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the commerce clause. that's where the court will focus in. that's why tuesday of monday, tuesday, wednesday is the day to watch, want to see what's going on. >> fascinating stuff. we'll see you again in 20 minutes, guys. we have a lot of cases klug this extraordinary case out of california. we're talking about a woman who was raped by her husband. he actually was convicted, served time and now she's ordered to pay alimony because she was the breadwinner of the family. you'll help us understand how the law supports that and how she is also trying to play a role rin drafting a bill. all that straight ahead. we make our coffee with it. but we rarely tap its true potential and just let it be itself. flowing freely into clean lakes, clear streams and along more fresh water coast line than any other state in the country. come realize water's true potential. dive in-to the waters of pure michigan. your trip begins at michigan.org.
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a look at your top stories. former florida governor jeb bush is speaking out about the death of trayvon martin. neighborhood watch volunteer george zimmerman shot and killed the unarmed 17-year-old claiming self-defense. it's raised questions about the new law, stand your ground. jeb bush signed it into law in 2005. >> it appears to me this law does not apply to this particular circumstance. stand your ground means stand your ground. it doesn't mean chase after somebody who has turned their
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back. >> sanford florida police chief bill lee posted a statement on the city's website explaining his department's decision not to arrest zimmerman. he says, quote, zimmerman's statement was that he had lost sight of trayvon and was returning to his truck to meet the police officer when he says he was attacked by trayvon. end quote. tragedy today in charleston, west virginia where eight people died in a house fire. we're told six of the victims were children. they were reportedly sleeping over after a birthday party. he said this the most tragic he's seen in 26 years with the department. the sergeant accused of going on a shooting rampage in afghanistan could be sentenced to death. sergeant bales faces 17 counts of murder. accused of killing afghan civilians in a remote village. bales faces 10 counts of attempted murder and two assault charges.
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actress nicollette sheridan sued mark cherry but her wrongful termination lawsuit didn't go the way she hoped. our legal guys will be weighing in on that next. before we let you go to a break, in this shifting job market, here is some advice for baby boomers. learn to reinvent yourself. senior business correspondent christine romans today's smart is the new rich. >> green shoots. have you heard this phrase? imagine the forest floor after a wildfire, eventually little seeds start to sprout again. that's what's happening in the american economy. as the sprouts in the american economy take root it's up to you to reinvent yourself for the new growth ahead. we're talking reinvention with somebody many started your morning with, i certainly did, jane pauley anchored nbc "today" show. she's now the host of reinvention series, your life calling. you profile people reinventing
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themselves. is there a common denominator, personality trait to hold onto to reinvent. >> the good news is there. the bad news is i have none of those traits. the traits i would look for are volunteering. people with a history of volunteering find reinvention easier. people who are eager to learn new things. it may not be a degree, but learning new things people who have hobbies and outside interests tend to find reinvention more easy. and as i said, i'm not one of those -- any of those categories. >> so many people are afraid of reinvention, especially working towards something for 20 years. now you think here i'm at the peak and the world is changing around you. >> whether it's opportunity or necessity, because for some people they have reached a point in their career where it just feels like, get me out of here. i've gone as far as i can go, i'm trapped. now what? or if it's you've got a pink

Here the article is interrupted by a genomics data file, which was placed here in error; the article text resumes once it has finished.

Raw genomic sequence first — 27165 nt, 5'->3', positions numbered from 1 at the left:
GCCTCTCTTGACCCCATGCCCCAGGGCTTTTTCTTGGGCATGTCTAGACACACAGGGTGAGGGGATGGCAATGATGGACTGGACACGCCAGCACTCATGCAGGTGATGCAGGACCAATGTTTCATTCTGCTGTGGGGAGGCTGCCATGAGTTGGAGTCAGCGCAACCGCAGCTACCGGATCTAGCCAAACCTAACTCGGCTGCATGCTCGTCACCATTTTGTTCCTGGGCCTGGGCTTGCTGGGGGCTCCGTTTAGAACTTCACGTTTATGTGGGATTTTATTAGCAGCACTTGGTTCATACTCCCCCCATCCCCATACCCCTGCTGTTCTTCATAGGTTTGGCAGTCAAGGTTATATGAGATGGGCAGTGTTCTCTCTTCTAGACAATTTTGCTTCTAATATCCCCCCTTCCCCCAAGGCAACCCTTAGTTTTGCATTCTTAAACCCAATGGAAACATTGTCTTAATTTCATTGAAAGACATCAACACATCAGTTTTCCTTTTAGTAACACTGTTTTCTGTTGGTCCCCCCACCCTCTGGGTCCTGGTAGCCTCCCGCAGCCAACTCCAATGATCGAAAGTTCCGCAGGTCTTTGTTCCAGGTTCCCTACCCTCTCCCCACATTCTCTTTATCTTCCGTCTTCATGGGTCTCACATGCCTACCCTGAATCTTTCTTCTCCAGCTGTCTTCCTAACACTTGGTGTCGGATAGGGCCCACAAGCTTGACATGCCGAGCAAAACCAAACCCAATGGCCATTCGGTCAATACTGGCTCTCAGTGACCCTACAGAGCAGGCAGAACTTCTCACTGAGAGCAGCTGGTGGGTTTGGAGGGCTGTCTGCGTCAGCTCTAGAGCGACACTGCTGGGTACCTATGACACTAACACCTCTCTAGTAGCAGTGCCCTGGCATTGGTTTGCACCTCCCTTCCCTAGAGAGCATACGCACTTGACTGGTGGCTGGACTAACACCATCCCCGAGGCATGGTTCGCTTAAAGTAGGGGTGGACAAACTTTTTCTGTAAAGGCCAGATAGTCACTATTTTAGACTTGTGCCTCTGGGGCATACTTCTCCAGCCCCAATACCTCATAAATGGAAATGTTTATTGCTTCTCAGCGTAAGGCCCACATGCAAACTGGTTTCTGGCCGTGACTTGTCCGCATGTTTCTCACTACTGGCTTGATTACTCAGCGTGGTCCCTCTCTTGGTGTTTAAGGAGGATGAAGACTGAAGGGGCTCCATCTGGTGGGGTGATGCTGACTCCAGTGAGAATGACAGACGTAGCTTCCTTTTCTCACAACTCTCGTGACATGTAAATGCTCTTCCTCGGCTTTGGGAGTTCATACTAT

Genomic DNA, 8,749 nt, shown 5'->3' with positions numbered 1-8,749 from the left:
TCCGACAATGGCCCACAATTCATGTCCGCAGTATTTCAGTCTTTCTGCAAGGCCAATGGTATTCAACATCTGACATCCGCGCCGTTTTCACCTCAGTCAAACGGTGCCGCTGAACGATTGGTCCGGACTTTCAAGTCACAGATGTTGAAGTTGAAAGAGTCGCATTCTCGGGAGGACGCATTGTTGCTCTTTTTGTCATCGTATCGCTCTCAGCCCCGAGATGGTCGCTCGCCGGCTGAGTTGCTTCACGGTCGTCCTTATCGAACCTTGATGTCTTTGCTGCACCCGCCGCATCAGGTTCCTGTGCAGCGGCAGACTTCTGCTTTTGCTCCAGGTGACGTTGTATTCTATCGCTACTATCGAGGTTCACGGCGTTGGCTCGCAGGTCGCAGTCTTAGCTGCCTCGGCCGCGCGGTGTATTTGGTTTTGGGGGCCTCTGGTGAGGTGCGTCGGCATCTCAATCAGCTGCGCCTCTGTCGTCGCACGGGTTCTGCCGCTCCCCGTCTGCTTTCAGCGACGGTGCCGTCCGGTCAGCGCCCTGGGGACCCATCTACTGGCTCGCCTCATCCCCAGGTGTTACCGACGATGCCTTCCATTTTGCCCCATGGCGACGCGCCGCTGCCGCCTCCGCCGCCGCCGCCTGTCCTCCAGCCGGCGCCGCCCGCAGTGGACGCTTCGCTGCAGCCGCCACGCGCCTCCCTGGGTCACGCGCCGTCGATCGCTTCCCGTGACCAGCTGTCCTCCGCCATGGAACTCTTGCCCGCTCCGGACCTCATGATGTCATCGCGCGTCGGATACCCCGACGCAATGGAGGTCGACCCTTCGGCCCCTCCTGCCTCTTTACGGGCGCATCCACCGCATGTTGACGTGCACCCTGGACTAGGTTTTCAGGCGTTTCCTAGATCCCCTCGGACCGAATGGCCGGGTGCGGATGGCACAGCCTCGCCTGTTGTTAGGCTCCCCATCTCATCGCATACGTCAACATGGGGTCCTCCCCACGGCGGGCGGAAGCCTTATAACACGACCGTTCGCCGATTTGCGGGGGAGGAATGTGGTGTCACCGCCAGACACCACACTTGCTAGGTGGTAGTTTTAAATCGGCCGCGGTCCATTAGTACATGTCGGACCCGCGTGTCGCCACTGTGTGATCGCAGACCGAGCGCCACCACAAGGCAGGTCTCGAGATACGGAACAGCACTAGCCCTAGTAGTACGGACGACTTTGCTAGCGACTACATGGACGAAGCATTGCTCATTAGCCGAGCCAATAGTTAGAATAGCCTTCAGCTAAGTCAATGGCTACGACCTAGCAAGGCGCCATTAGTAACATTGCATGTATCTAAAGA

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slip. either way you're looking at a blank page, like the cursor with blink, blink, blink, no ideas. i subscribe to the test and learn philosophy. i have all the books, five-point plans, ten-point plans. trial and error, exposing yourself to possibilities, ideas that you would never had have yet. frankly, for some people what comes out the other side after a period of time, one, two, in my case it was really three years before i got something kind of going again, and that's fairly typical, that thing on the other side you hadn't thought of yet is the right one. >> thank you, jane. for smart is the new rich, i'm christine romans. americans are always ready to work hard for a better future.
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on our most popular models. with the incredible deals you'll find... ...you're gonna want to hurry in for this one. ♪ [ male announcer ] the great savings won't last long. don't miss out. [ male announcer ] engine light on? come to meineke now for a free code scan read and you'll say...my money. my choice. my meineke. all right. in california, a man rapes his wife, goes to prison and then upon release will receive alimony from her. the ex-wife wants this law changed. our legal guys are back, avery friedman in cleveland, richard herman in las vegas. all right, guys. this is a pretty bizarre case, is it not? it seems unusual. richard, you first. talking about this couple, sean and crystal harris.